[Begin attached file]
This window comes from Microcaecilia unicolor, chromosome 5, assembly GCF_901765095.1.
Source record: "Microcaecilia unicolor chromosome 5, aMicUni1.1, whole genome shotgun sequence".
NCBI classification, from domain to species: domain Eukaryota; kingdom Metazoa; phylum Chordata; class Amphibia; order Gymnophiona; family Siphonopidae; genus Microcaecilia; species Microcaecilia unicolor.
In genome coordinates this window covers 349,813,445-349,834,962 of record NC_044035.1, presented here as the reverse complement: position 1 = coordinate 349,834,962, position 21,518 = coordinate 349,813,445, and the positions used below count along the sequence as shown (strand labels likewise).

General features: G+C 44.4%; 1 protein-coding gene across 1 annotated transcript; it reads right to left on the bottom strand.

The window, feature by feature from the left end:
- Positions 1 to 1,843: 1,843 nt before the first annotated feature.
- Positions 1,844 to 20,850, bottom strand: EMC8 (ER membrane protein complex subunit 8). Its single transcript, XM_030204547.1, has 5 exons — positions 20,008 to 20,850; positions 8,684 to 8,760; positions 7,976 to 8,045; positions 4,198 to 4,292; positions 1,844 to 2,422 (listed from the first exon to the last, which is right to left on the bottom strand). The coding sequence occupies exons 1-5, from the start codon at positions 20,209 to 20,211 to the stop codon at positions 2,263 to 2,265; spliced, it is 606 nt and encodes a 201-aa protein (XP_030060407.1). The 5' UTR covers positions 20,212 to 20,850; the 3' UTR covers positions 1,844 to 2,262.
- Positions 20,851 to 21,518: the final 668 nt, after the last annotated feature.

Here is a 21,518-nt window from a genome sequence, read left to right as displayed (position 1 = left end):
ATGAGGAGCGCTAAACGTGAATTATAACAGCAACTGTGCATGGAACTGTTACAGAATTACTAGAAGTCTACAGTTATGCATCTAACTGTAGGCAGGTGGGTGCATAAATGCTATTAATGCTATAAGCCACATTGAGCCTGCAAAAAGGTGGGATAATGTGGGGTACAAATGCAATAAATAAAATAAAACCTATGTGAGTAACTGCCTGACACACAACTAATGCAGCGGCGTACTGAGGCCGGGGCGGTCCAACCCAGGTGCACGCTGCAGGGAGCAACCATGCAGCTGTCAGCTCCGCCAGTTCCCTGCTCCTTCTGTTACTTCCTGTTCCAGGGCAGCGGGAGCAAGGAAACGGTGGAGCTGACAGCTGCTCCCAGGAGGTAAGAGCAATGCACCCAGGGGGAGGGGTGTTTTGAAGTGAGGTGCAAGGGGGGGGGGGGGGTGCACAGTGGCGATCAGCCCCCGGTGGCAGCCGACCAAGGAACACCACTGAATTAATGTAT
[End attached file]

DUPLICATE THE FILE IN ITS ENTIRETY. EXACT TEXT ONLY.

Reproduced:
This window comes from Microcaecilia unicolor, chromosome 5, assembly GCF_901765095.1.
Source record: "Microcaecilia unicolor chromosome 5, aMicUni1.1, whole genome shotgun sequence".
NCBI classification, from domain to species: domain Eukaryota; kingdom Metazoa; phylum Chordata; class Amphibia; order Gymnophiona; family Siphonopidae; genus Microcaecilia; species Microcaecilia unicolor.
In genome coordinates this window covers 349,813,445-349,834,962 of record NC_044035.1, presented here as the reverse complement: position 1 = coordinate 349,834,962, position 21,518 = coordinate 349,813,445, and the positions used below count along the sequence as shown (strand labels likewise).

General features: G+C 44.4%; 1 protein-coding gene across 1 annotated transcript; it reads right to left on the bottom strand.

The window, feature by feature from the left end:
- Positions 1 to 1,843: 1,843 nt before the first annotated feature.
- Positions 1,844 to 20,850, bottom strand: EMC8 (ER membrane protein complex subunit 8). Its single transcript, XM_030204547.1, has 5 exons — positions 20,008 to 20,850; positions 8,684 to 8,760; positions 7,976 to 8,045; positions 4,198 to 4,292; positions 1,844 to 2,422 (listed from the first exon to the last, which is right to left on the bottom strand). The coding sequence occupies exons 1-5, from the start codon at positions 20,209 to 20,211 to the stop codon at positions 2,263 to 2,265; spliced, it is 606 nt and encodes a 201-aa protein (XP_030060407.1). The 5' UTR covers positions 20,212 to 20,850; the 3' UTR covers positions 1,844 to 2,262.
- Positions 20,851 to 21,518: the final 668 nt, after the last annotated feature.

Here is a 21,518-nt window from a genome sequence, read left to right as displayed (position 1 = left end):
ATGAGGAGCGCTAAACGTGAATTATAACAGCAACTGTGCATGGAACTGTTACAGAATTACTAGAAGTCTACAGTTATGCATCTAACTGTAGGCAGGTGGGTGCATAAATGCTATTAATGCTATAAGCCACATTGAGCCTGCAAAAAGGTGGGATAATGTGGGGTACAAATGCAATAAATAAAATAAAACCTATGTGAGTAACTGCCTGACACACAACTAATGCAGCGGCGTACTGAGGCCGGGGCGGTCCAACCCAGGTGCACGCTGCAGGGAGCAACCATGCAGCTGTCAGCTCCGCCAGTTCCCTGCTCCTTCTGTTACTTCCTGTTCCAGGGCAGCGGGAGCAAGGAAACGGTGGAGCTGACAGCTGCTCCCAGGAGGTAAGAGCAATGCACCCAGGGGGAGGGGTGTTTTGAAGTGAGGTGCAAGGGGGGGGGGGGGGTGCACAGTGGCGATCAGCCCCCGGTGGCAGCCGACCAAGGAACACCACTGAATTAATGTAT